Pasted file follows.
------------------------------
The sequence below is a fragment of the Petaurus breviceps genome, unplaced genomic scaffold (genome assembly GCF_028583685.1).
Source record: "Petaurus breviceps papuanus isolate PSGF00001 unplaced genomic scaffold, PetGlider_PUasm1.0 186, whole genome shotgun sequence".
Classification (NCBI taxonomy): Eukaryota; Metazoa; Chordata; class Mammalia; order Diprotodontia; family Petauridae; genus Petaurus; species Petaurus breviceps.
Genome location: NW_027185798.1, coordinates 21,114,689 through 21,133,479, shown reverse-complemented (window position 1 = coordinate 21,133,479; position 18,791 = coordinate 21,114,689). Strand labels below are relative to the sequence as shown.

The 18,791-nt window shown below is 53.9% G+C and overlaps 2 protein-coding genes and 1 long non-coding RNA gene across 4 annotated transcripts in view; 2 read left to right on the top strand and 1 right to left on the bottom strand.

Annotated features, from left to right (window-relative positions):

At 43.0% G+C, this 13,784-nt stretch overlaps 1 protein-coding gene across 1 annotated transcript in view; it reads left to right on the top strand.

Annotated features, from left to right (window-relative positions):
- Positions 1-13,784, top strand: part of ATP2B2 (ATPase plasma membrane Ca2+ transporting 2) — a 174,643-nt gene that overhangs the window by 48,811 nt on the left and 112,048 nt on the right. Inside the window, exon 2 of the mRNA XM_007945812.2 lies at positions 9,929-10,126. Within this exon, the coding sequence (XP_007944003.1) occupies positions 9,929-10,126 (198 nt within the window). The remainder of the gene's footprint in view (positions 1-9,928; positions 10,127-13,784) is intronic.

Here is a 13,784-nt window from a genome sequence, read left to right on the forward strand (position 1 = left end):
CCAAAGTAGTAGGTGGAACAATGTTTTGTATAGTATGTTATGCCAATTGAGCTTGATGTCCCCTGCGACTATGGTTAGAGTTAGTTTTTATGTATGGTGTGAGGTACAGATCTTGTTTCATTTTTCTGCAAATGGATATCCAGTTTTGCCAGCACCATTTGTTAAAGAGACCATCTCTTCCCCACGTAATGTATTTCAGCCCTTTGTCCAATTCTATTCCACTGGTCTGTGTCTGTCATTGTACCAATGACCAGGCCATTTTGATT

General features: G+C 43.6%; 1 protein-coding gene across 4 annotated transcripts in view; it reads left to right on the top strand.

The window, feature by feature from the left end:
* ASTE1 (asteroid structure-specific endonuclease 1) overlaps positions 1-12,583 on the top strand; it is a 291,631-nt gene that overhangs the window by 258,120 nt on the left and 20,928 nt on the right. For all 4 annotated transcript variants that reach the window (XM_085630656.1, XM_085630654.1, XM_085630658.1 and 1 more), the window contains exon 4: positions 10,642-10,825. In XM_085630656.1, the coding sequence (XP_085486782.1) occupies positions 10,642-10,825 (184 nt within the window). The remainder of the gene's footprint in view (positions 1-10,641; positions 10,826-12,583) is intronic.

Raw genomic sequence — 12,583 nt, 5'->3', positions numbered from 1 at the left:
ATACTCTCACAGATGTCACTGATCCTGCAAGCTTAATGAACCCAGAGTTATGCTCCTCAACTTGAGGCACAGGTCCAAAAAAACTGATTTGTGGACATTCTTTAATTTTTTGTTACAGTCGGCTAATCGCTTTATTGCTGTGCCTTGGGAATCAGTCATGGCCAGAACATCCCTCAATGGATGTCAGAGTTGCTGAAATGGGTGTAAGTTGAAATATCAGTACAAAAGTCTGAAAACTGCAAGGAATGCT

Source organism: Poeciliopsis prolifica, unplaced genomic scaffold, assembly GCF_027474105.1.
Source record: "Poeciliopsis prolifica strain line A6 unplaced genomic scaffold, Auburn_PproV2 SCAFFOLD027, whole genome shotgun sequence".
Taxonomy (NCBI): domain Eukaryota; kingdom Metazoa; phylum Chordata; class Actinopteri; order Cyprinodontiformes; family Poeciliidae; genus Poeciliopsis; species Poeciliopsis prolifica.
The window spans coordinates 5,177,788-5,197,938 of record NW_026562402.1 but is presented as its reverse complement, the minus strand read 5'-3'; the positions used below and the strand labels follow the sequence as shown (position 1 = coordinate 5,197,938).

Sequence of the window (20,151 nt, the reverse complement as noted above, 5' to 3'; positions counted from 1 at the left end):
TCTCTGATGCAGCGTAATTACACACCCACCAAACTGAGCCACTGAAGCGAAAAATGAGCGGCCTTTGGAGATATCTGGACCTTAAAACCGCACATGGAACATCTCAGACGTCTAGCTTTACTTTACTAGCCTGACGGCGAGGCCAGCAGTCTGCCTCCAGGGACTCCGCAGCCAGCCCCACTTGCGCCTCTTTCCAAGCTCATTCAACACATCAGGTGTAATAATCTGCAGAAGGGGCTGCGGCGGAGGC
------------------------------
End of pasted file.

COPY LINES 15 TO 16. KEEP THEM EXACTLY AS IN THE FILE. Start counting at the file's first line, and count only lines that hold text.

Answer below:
Raw genomic sequence — 12,583 nt, 5'->3', positions numbered from 1 at the left:
ATACTCTCACAGATGTCACTGATCCTGCAAGCTTAATGAACCCAGAGTTATGCTCCTCAACTTGAGGCACAGGTCCAAAAAAACTGATTTGTGGACATTCTTTAATTTTTTGTTACAGTCGGCTAATCGCTTTATTGCTGTGCCTTGGGAATCAGTCATGGCCAGAACATCCCTCAATGGATGTCAGAGTTGCTGAAATGGGTGTAAGTTGAAATATCAGTACAAAAGTCTGAAAACTGCAAGGAATGCT